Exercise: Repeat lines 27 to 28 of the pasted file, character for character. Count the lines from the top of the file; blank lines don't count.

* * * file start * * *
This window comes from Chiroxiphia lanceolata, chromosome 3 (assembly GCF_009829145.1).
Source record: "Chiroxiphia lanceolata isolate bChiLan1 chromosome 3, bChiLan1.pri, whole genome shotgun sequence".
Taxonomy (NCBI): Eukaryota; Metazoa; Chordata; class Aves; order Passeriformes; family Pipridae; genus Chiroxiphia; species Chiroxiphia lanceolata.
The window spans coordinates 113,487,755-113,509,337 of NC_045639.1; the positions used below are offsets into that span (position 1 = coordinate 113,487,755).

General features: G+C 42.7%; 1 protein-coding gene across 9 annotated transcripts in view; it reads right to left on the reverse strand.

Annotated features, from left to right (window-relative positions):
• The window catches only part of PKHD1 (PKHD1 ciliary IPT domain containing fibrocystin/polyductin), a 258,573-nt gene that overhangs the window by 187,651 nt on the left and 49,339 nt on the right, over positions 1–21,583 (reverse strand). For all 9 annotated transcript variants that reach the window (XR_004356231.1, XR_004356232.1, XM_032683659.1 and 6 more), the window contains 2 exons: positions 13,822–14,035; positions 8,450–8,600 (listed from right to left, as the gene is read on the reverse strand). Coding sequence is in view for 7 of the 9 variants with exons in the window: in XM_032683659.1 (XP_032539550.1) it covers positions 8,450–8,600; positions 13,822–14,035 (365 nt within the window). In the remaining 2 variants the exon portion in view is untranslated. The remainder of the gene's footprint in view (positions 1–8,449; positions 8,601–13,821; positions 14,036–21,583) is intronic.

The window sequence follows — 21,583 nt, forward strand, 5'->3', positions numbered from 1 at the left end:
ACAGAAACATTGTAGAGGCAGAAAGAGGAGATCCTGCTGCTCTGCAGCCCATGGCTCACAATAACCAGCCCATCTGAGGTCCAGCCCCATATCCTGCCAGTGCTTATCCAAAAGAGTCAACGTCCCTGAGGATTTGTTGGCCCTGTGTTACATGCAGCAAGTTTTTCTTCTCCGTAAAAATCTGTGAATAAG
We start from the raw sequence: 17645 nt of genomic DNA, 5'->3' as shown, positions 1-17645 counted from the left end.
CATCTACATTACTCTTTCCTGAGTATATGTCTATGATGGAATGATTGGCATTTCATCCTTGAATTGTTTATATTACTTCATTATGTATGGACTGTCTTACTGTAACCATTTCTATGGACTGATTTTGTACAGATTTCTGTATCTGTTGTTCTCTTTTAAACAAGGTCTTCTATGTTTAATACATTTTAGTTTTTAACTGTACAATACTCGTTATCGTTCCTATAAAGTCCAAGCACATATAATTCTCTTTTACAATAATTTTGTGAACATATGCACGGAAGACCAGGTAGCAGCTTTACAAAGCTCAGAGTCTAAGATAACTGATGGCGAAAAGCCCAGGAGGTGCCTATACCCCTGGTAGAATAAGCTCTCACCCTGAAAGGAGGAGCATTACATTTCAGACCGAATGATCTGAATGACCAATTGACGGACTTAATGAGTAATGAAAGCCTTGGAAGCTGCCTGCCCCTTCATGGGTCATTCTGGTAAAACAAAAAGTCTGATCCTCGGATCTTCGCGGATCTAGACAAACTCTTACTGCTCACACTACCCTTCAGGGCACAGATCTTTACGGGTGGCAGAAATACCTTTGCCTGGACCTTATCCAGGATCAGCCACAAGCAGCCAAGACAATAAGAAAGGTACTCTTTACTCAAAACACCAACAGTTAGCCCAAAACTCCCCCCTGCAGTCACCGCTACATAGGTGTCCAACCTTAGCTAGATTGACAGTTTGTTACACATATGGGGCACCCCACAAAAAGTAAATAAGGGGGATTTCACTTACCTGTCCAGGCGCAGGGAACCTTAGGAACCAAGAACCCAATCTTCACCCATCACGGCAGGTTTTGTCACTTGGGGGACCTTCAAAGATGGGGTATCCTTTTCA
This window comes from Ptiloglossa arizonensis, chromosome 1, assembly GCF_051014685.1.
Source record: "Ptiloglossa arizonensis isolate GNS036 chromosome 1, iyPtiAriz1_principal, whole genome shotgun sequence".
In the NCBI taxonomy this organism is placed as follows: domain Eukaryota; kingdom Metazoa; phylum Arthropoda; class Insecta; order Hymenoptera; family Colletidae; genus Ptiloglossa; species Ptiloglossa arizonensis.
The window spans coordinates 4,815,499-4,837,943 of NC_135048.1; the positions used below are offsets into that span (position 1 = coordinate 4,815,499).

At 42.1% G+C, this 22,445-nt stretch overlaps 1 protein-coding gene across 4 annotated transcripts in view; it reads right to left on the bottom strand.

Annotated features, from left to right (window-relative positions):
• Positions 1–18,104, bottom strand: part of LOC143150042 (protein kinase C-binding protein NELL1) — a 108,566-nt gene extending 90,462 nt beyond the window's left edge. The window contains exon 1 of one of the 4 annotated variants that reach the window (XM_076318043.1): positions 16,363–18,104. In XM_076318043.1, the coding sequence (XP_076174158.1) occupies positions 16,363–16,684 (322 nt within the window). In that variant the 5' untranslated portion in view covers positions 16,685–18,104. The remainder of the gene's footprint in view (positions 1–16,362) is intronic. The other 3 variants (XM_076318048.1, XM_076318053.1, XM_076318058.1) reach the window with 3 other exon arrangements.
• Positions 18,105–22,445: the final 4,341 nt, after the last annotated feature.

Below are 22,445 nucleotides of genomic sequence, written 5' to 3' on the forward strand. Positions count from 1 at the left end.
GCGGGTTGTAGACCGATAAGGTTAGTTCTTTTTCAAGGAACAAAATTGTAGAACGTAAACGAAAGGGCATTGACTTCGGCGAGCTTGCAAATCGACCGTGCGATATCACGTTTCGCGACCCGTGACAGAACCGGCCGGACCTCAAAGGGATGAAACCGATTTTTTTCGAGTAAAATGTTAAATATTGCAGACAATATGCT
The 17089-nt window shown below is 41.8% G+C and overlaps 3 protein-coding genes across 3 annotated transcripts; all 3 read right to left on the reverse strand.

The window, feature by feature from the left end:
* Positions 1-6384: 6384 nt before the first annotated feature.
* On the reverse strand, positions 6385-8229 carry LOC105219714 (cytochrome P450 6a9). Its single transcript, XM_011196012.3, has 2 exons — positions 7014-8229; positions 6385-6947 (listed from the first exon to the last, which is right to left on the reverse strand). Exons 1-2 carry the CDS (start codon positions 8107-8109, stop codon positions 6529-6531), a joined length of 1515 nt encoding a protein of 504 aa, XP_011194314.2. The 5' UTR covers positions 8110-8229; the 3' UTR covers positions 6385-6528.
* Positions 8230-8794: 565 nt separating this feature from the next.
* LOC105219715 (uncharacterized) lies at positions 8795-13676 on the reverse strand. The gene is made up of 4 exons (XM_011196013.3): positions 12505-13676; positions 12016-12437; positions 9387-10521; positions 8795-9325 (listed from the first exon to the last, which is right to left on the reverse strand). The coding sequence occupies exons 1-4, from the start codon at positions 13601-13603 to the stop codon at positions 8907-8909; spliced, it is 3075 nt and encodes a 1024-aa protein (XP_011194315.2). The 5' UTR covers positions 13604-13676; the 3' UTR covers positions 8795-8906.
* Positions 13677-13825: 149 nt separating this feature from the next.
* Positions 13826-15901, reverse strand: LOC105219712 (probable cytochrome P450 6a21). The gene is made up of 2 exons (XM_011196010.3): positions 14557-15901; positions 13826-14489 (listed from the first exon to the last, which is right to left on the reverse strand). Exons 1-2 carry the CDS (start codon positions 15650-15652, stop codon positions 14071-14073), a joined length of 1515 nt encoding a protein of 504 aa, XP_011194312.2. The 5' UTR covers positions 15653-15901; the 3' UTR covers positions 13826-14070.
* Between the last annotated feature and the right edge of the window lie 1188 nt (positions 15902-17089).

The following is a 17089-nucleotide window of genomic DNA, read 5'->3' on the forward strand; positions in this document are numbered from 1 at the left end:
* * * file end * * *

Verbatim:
* LOC105219715 (uncharacterized) lies at positions 8795-13676 on the reverse strand. The gene is made up of 4 exons (XM_011196013.3): positions 12505-13676; positions 12016-12437; positions 9387-10521; positions 8795-9325 (listed from the first exon to the last, which is right to left on the reverse strand). The coding sequence occupies exons 1-4, from the start codon at positions 13601-13603 to the stop codon at positions 8907-8909; spliced, it is 3075 nt and encodes a 1024-aa protein (XP_011194315.2). The 5' UTR covers positions 13604-13676; the 3' UTR covers positions 8795-8906.
* Positions 13677-13825: 149 nt separating this feature from the next.